NFL Next Gen Stats: Super Bowl LIII Edition
Advanced NFL Next Gen Stats For Super Bowl LIII
Super Bowl LIII will kick off on February 3rd and here on our NFL365 platform, we will be bringing you daily analysis all the way until the game starts. Over the next week, you will get picks against the spread, player props, and in-depth matchup analysis. To begin our coverage, I will be returning to a lens of analysis that we have used throughout the playoffs: The Next Gen Stats engine. Through looking at passing, rushing and receiving advanced Next Gen Stats metrics, we will arrive at some of the key points that will determine the direction of the Super Bowl.
Lack Of Aggressive Throws
Both Tom Brady and Jared Goff ranked in the bottom half of the NFL in their percentage of aggressive throws during the regular season. This is defined by NFL Next Gen stats as the amount of passing attempts a quarterback makes that are into tight coverage, where there is a defender within one yard or less of the receiver at the time of completion or incompletion. AGG is shown as a percentage of attempts into tight windows over all passing attempts. Jared Goff attempted only 13.2% of his throws into tight windows in 2018 and Tom Brady attempted only 13.9% of his throws into tight windows. Comparatively, Drew Brees made over 15% of his throws into tight windows and both Tampa Bay Buccaneers quarterbacks had over 20% of their throws into tight windows.
In order to win this game, both quarterbacks are going to need to be outside of their comfort zones. The Rams possess strong cornerbacks in Aqib Talib and Nickell Roby-Coleman that will be able to stick closer to Julian Edelman and Chris Hogan than the Chiefs cornerbacks did in the AFC Championship game. If the Patriots trail in this game, James White might end up breaking the single-game reception record for running backs in the Super Bowl for a second time. Realistically, whichever team ends up trailing in this game will need throws to be made in tight windows while playing catch-up whether it is Goff or Brady throwing those passes.
Rushes Vs Eight Or More Men In The Box
At this point, it has almost become a meme: The Rams never run into boxes with eight or more men. If Jared Goff surveys the field and sees that the box is stacked, he checks into a Jet Motion play where Robert Woods or Brandin Cooks runs across the formation and the team runs a play-action pass. This happens on an overwhelming majority of the Rams snaps. However, Bill Belichick and the Patriots will be well aware of this tendency. Per Next Gen Stats, Todd Gurley ran into eight or more men in the box on only 8.2% of his rushing attempts in the 2018 regular season.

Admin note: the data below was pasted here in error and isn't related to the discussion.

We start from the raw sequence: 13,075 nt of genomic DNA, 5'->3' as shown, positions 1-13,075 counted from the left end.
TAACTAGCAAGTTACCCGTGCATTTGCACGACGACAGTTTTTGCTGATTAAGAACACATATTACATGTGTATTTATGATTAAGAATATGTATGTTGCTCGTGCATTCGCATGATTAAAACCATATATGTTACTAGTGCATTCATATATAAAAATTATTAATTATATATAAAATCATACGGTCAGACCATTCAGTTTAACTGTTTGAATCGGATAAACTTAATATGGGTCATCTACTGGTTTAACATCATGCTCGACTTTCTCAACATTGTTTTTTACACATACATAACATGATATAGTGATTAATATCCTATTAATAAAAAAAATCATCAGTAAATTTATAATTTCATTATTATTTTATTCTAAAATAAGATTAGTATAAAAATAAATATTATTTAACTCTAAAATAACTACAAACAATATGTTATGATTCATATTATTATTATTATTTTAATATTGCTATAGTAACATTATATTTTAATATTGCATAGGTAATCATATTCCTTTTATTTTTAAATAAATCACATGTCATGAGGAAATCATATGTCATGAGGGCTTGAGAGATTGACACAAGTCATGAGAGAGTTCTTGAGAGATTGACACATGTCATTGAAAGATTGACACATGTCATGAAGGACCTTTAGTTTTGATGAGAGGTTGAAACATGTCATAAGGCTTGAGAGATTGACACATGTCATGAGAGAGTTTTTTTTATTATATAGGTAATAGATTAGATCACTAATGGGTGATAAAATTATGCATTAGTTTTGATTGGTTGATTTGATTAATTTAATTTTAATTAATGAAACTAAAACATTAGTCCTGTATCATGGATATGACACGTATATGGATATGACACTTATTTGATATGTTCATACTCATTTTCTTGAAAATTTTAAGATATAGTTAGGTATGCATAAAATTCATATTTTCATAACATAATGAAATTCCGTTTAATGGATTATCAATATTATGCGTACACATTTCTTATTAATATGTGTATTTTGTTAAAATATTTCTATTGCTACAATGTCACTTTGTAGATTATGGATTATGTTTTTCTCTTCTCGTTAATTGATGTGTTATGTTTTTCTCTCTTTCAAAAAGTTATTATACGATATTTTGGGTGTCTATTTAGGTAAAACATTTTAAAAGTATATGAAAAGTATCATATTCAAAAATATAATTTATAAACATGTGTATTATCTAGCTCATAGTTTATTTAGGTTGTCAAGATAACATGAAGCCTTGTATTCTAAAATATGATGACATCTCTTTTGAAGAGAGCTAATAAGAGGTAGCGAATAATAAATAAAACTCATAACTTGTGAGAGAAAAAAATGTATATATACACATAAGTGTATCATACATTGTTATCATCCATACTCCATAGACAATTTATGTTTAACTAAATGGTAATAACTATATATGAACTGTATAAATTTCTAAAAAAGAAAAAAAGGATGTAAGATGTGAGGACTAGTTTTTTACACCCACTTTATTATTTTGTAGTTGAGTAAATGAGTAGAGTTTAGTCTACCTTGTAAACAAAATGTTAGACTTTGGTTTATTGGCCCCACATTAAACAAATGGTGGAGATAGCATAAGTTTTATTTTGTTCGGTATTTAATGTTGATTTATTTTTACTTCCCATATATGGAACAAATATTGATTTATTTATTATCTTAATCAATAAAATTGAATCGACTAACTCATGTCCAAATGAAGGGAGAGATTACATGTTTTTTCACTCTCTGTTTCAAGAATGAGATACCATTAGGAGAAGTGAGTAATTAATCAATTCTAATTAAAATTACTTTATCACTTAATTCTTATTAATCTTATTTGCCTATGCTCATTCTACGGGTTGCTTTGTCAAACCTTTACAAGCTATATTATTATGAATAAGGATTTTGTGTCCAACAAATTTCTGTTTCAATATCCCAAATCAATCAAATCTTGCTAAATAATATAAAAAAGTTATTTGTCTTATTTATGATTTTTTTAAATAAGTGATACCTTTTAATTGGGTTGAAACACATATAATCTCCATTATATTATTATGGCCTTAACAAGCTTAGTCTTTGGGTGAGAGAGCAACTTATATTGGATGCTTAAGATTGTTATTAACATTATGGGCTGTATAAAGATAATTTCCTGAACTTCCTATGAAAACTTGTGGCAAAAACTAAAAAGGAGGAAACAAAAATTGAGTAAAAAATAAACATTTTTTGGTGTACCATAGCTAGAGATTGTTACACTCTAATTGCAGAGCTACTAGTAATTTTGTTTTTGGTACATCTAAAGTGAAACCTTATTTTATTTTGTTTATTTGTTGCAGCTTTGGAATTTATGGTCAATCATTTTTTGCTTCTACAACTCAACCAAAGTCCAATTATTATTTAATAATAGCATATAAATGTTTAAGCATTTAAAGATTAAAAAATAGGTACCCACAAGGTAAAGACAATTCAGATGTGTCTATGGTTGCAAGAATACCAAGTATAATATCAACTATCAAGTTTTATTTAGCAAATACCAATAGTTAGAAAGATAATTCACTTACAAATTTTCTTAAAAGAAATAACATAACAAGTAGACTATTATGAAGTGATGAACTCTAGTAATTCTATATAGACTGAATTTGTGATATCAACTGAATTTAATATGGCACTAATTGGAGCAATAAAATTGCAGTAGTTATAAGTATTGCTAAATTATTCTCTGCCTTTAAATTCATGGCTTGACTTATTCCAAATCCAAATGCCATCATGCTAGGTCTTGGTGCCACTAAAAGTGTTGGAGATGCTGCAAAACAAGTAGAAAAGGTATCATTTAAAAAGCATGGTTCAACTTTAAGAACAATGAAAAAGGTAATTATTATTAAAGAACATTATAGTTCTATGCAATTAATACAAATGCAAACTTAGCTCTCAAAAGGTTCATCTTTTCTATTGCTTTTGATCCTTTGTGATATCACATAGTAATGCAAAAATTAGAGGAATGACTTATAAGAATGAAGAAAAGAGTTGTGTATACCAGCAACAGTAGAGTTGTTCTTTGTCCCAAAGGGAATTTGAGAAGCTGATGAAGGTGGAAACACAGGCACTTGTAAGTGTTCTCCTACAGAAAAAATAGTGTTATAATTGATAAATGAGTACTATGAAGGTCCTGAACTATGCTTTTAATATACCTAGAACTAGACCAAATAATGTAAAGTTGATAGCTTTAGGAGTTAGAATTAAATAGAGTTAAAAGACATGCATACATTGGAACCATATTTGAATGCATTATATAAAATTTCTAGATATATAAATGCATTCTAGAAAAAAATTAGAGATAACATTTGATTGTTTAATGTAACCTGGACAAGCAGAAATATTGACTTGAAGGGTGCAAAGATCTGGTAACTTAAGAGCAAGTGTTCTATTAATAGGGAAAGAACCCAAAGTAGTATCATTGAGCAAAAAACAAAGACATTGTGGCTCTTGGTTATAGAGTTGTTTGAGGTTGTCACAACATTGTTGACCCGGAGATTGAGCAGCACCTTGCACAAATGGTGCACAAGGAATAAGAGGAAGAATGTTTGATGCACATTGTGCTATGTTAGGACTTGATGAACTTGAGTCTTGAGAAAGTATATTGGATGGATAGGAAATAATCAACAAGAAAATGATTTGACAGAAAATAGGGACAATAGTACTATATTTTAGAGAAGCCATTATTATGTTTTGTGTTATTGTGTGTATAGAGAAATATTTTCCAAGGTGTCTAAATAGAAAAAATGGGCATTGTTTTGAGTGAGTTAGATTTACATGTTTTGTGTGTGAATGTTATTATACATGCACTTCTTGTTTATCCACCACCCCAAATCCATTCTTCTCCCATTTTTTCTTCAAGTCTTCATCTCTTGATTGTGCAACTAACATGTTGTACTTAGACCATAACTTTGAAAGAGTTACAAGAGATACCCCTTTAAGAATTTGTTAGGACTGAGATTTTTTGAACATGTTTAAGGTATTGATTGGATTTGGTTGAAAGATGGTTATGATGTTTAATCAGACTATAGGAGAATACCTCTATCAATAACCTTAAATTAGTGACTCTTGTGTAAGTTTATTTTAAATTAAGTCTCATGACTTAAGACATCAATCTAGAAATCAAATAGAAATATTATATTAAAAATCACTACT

James White only ran into eight or more men in the box on 11% of his carries, while Sony Michel had much tougher sledding. Michel was forced to run into eight or more men in the box on 26% of his carries in 2018. If the Patriots insist on running Michel on first down and second and long, they are going to have a tough day at the office. This Rams defense is strong on the interior in a way that the Chiefs was not and therefore, I am expecting a much different game plan from the Patriots during the Super Bowl. My assumption is that this is going to be a very pass-heavy Super Bowl with more James White than Sony Michel and more play-action than straight Todd Gurley runs
Average Cushion For Rams Wide Receivers
No wide receiver gets more Average Cushion before the snap than Josh Reynolds, who is basically a full-time player for the Rams now. Cushion is defined by NFL Next Gen Stats as the distance (in yards) measured between a WR/TE and the defender they’re lined up against at the time of snap on all targets. Reynolds gets, on average, 7.5 yards of cushion before the snap of the ball. That is an absurd amount of space and if the Patriots do not do something about that during the Super Bowl, I would expect McVay and the Rams to exploit it. Brandin Cooks and Robert Woods get 5.7 and 6.4 yards of cushion, respectively. I credit this extreme amount of cushion to how intelligent McVay is in using Jet Motion to get his wide receivers open. It makes them extremely hard to defense pre-snap.
All of the Patriots wide receivers get less than 6.2 yards of Average Cushion per snap. Chris Hogan and Rob Gronkowski are not tough covers due to their athleticism or agility but their ability to create catches in contested space. The Rams are likely to run a decent amount of zone coverage vs. the Patriots to try and stop Tom Brady getting free yards underneath and in the flats, which should actually leave more cushion for the wide receivers playing on the boundary. My biggest takeaway here is that the Patriots need to have a plan to eliminate Josh Reynolds from getting free releases, especially in the end zone.
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